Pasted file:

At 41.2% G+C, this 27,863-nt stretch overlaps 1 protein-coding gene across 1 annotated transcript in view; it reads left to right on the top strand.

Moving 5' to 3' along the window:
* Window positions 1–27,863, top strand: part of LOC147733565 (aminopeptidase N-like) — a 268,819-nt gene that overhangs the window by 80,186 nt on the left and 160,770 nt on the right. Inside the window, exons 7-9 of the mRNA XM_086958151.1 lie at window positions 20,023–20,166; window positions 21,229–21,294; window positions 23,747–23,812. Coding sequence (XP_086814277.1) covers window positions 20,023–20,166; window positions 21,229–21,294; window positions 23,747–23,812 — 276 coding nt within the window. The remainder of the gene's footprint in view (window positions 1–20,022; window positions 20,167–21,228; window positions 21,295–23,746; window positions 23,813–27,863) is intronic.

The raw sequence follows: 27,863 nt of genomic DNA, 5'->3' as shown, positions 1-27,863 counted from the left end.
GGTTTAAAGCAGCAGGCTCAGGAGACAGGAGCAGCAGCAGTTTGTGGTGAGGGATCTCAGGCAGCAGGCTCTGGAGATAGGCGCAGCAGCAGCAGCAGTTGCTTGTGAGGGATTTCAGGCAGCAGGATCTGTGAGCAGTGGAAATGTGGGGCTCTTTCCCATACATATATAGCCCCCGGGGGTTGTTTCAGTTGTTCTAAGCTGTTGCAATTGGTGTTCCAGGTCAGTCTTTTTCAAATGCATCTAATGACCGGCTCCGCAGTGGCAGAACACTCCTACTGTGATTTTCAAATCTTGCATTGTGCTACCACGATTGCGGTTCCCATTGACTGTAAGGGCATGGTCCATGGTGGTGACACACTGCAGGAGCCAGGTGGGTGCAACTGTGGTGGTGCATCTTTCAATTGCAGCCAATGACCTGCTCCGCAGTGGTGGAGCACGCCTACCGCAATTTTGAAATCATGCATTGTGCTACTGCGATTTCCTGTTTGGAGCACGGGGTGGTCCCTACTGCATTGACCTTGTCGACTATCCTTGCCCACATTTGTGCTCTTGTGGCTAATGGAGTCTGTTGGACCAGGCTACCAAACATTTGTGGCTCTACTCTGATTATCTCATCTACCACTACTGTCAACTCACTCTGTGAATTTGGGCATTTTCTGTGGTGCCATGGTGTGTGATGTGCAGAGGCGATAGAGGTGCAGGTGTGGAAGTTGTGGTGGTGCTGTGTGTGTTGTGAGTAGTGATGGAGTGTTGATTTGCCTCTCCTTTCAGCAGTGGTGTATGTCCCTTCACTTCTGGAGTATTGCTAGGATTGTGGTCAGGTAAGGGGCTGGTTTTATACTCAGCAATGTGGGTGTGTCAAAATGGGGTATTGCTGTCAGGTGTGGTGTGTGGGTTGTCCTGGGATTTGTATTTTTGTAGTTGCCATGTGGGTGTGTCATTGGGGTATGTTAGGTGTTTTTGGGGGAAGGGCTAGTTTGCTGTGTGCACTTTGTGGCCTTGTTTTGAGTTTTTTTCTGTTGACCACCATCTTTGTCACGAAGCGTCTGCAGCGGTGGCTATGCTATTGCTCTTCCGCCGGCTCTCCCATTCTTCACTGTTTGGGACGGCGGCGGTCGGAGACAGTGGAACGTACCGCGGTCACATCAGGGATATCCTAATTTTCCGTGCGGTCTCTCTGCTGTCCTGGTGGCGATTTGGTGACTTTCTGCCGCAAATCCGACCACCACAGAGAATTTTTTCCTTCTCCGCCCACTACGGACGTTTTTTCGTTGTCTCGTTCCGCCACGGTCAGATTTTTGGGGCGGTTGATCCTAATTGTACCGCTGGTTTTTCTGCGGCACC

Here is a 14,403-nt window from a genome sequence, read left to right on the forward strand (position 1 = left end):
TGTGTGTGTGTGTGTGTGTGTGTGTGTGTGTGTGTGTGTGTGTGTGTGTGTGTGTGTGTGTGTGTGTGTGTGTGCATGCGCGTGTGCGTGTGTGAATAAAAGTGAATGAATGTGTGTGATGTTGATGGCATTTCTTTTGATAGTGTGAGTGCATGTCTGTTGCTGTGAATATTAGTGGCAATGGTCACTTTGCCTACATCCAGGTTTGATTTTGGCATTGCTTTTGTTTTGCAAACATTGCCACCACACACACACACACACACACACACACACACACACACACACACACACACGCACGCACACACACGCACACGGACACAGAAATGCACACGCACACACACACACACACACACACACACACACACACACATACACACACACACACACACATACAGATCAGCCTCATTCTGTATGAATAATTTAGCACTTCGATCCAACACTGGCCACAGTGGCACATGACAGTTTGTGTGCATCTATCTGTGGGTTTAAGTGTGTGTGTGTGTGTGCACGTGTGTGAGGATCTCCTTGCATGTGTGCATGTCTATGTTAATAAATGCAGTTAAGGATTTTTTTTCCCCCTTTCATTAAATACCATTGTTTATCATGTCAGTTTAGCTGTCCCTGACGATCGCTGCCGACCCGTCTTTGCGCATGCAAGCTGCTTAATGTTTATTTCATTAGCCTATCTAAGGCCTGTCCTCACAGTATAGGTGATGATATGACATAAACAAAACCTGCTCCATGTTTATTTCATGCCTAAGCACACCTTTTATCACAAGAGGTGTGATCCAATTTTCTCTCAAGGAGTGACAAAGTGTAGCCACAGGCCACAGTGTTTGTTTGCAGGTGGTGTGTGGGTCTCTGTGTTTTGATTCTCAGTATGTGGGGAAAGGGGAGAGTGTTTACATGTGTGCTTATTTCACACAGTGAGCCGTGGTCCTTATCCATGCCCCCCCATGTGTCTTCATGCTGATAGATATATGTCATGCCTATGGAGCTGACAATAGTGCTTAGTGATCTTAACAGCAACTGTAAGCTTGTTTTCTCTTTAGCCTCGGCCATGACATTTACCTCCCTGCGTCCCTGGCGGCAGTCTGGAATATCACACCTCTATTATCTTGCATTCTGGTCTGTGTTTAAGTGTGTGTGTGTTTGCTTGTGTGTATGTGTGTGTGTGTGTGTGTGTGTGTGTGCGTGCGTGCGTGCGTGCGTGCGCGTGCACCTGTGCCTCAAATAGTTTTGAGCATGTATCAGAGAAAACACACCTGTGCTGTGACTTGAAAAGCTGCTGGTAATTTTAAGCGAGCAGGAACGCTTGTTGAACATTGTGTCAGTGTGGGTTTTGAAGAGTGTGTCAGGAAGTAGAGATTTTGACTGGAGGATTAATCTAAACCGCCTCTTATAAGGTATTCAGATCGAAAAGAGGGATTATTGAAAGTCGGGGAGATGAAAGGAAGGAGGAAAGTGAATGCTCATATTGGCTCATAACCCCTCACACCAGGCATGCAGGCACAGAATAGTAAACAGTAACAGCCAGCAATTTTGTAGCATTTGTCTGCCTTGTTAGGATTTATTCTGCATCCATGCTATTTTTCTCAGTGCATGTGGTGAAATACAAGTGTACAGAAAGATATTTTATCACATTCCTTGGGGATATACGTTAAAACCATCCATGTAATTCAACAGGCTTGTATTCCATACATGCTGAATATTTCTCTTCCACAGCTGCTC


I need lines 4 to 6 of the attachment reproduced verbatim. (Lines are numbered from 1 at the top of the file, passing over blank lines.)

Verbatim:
The raw sequence follows: 27,863 nt of genomic DNA, 5'->3' as shown, positions 1-27,863 counted from the left end.
GGTTTAAAGCAGCAGGCTCAGGAGACAGGAGCAGCAGCAGTTTGTGGTGAGGGATCTCAGGCAGCAGGCTCTGGAGATAGGCGCAGCAGCAGCAGCAGTTGCTTGTGAGGGATTTCAGGCAGCAGGATCTGTGAGCAGTGGAAATGTGGGGCTCTTTCCCATACATATATAGCCCCCGGGGGTTGTTTCAGTTGTTCTAAGCTGTTGCAATTGGTGTTCCAGGTCAGTCTTTTTCAAATGCATCTAATGACCGGCTCCGCAGTGGCAGAACACTCCTACTGTGATTTTCAAATCTTGCATTGTGCTACCACGATTGCGGTTCCCATTGACTGTAAGGGCATGGTCCATGGTGGTGACACACTGCAGGAGCCAGGTGGGTGCAACTGTGGTGGTGCATCTTTCAATTGCAGCCAATGACCTGCTCCGCAGTGGTGGAGCACGCCTACCGCAATTTTGAAATCATGCATTGTGCTACTGCGATTTCCTGTTTGGAGCACGGGGTGGTCCCTACTGCATTGACCTTGTCGACTATCCTTGCCCACATTTGTGCTCTTGTGGCTAATGGAGTCTGTTGGACCAGGCTACCAAACATTTGTGGCTCTACTCTGATTATCTCATCTACCACTACTGTCAACTCACTCTGTGAATTTGGGCATTTTCTGTGGTGCCATGGTGTGTGATGTGCAGAGGCGATAGAGGTGCAGGTGTGGAAGTTGTGGTGGTGCTGTGTGTGTTGTGAGTAGTGATGGAGTGTTGATTTGCCTCTCCTTTCAGCAGTGGTGTATGTCCCTTCACTTCTGGAGTATTGCTAGGATTGTGGTCAGGTAAGGGGCTGGTTTTATACTCAGCAATGTGGGTGTGTCAAAATGGGGTATTGCTGTCAGGTGTGGTGTGTGGGTTGTCCTGGGATTTGTATTTTTGTAGTTGCCATGTGGGTGTGTCATTGGGGTATGTTAGGTGTTTTTGGGGGAAGGGCTAGTTTGCTGTGTGCACTTTGTGGCCTTGTTTTGAGTTTTTTTCTGTTGACCACCATCTTTGTCACGAAGCGTCTGCAGCGGTGGCTATGCTATTGCTCTTCCGCCGGCTCTCCCATTCTTCACTGTTTGGGACGGCGGCGGTCGGAGACAGTGGAACGTACCGCGGTCACATCAGGGATATCCTAATTTTCCGTGCGGTCTCTCTGCTGTCCTGGTGGCGATTTGGTGACTTTCTGCCGCAAATCCGACCACCACAGAGAATTTTTTCCTTCTCCGCCCACTACGGACGTTTTTTCGTTGTCTCGTTCCGCCACGGTCAGATTTTTGGGGCGGTTGATCCTAATTGTACCGCTGGTTTTTCTGCGGCACC

Here is a 14,403-nt window from a genome sequence, read left to right on the forward strand (position 1 = left end):